Scientists create never-before-seen form of matter
Harvard and MIT scientists are challenging the conventional wisdom about light, and they didn't need to go to a galaxy far, far away to do it.
Manipulating Lorentz and Fano spectral line shapes
A new laser for a faster internet
(Phys.org) —A new laser developed by a research group at Caltech holds the potential to increase by orders of magnitude the rate of data transmission in the optical-fiber network—the backbone of the Internet.
Team develops new, inexpensive transparent projection screen (w/ Video)
Picture the Louvre pyramid: the iconic glass pyramid that serves as main entrance and skylight to the landmark museum. The pyramid is illuminated at night, creating a magical ambience. Imagine strolling next ...
Tiny lasers light up future electronics
(Phys.org) —Faster, smaller electronics are one step closer with researchers from The Australian National University successfully making the first room temperature lasers from gallium arsenide nanowires.
Topological insulators: Persuading light to mix it up with matter
Researchers at MIT have succeeded in producing and measuring a coupling of photons and electrons on the surface of an unusual type of material called a topological insulator. This type of coupling had been ...
Researchers devise a way to mimic gravitational lensing in a way that can be seen
SLAC scientists create twisted light
(Phys.org) —Scientists at SLAC have found a new method to create coherent beams of twisted light – light that spirals around a central axis as it travels. It has the potential to generate twisted light ...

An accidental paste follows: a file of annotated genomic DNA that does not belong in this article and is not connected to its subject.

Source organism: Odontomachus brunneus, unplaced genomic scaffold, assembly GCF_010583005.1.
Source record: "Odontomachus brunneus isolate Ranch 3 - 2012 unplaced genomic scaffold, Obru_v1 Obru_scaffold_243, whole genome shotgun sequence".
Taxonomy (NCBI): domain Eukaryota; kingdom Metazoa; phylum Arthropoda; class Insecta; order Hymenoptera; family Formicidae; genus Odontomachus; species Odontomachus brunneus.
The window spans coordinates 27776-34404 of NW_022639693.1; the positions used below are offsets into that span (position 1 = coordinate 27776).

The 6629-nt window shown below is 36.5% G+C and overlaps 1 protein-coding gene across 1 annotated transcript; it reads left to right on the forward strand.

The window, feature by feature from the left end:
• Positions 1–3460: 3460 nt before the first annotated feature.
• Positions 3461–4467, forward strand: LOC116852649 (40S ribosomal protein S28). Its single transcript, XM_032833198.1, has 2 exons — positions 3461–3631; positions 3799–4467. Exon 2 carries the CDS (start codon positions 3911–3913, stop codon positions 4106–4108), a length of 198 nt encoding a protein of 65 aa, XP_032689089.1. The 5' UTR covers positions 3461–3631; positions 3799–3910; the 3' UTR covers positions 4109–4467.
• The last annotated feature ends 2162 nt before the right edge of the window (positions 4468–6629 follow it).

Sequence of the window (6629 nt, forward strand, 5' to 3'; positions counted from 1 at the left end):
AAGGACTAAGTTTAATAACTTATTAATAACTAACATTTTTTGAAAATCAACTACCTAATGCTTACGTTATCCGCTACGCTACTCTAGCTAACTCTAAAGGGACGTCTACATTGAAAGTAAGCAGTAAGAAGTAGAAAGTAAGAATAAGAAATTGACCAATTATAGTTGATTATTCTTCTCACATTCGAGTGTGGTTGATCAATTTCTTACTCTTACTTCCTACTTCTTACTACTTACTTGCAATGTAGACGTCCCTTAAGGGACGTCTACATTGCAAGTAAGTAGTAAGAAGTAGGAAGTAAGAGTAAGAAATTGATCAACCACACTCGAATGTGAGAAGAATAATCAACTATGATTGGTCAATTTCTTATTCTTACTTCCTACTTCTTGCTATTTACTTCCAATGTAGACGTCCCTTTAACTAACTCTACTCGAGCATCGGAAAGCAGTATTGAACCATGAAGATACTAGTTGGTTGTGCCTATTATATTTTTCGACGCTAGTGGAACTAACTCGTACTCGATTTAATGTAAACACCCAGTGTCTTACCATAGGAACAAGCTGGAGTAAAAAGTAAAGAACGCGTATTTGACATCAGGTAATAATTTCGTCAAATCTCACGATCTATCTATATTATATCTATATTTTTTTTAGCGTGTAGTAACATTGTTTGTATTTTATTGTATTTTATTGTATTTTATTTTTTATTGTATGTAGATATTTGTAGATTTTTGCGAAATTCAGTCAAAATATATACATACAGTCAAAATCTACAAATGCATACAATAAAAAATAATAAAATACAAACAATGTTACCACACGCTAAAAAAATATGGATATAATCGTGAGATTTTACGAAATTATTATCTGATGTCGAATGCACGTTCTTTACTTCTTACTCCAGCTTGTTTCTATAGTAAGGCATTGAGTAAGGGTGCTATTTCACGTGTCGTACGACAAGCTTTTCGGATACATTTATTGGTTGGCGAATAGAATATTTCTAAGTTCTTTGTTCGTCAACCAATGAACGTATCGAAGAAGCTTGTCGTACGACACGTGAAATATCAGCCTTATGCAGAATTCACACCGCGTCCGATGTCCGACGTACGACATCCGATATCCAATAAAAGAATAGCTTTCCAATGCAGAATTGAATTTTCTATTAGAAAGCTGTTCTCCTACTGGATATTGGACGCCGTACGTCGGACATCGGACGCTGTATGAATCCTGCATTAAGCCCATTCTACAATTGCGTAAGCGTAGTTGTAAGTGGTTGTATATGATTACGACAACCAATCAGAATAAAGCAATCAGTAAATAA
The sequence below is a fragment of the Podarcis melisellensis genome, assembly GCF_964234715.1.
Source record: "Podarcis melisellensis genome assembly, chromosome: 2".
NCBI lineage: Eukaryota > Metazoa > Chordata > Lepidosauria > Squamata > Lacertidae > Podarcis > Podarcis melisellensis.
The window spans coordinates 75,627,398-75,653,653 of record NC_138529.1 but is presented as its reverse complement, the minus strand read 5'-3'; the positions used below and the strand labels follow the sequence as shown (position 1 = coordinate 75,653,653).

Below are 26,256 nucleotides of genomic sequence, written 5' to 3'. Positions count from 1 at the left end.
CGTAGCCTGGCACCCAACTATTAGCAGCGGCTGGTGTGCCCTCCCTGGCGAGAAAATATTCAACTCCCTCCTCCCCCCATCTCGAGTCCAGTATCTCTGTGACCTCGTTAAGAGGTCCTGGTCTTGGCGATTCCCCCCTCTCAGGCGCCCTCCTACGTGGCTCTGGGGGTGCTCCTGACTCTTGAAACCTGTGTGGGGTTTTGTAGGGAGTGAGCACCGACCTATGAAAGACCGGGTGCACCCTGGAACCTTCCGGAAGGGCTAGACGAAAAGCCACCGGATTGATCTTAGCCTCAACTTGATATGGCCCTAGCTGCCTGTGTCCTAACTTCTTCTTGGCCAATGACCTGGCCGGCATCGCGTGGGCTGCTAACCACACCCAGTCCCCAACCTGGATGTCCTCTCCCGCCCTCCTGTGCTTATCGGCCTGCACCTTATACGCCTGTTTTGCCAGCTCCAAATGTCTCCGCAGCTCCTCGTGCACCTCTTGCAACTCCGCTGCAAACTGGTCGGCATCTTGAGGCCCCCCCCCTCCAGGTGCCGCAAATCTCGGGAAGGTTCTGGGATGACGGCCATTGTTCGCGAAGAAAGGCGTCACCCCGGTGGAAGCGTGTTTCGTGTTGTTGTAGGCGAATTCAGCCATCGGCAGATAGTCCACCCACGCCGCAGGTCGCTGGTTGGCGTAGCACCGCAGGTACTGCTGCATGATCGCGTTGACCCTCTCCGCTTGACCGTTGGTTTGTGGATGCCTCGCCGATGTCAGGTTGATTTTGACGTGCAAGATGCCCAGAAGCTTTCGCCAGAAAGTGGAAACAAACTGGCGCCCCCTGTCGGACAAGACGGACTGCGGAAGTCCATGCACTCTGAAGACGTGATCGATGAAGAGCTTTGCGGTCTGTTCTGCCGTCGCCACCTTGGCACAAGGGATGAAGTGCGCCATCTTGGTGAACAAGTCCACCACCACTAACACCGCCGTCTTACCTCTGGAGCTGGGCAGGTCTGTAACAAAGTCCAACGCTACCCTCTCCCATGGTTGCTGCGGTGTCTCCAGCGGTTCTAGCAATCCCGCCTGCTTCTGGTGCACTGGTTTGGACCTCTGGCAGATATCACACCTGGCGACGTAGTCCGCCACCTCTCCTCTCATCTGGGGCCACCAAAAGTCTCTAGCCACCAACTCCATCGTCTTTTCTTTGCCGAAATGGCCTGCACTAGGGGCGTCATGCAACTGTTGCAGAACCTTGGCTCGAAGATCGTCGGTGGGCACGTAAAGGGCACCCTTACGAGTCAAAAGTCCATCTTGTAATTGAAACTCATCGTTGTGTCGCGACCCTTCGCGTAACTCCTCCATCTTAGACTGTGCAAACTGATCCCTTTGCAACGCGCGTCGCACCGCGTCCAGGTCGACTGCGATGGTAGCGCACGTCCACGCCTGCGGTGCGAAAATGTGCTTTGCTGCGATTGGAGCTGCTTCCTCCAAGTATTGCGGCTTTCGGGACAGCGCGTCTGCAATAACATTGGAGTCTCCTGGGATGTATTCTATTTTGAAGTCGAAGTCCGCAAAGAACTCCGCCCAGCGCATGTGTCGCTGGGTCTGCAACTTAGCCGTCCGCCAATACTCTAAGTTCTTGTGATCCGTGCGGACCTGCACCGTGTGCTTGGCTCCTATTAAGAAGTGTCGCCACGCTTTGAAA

Fastest rotating man-made object created
(Phys.org) —A team of researchers at the University of St Andrews has created the world's fastest spinning man-made object.
NIST ytterbium atomic clocks set record for stability
A pair of experimental atomic clocks based on ytterbium atoms at the National Institute of Standards and Technology (NIST) has set a new record for stability. The clocks act like 21st-century pendulums or ...
'Groovy' hologram creates strange state of light at visible and invisible wavelengths
(Phys.org) —Applied physicists at the Harvard School of Engineering and Applied Sciences (SEAS) have demonstrated that they can change the intensity, phase, and polarization of light rays using a hologram-like ...
Researchers stop and store light for 60 seconds
Researchers use Raman spectroscopy and STM to allow chemical mapping of molecules to 1nm resolution
Models from big molecules captured in a flash
(Phys.org) —To learn how biological molecules like proteins function, scientists must first understand their structures. Almost as important is understanding how the structures change, as molecules in the ...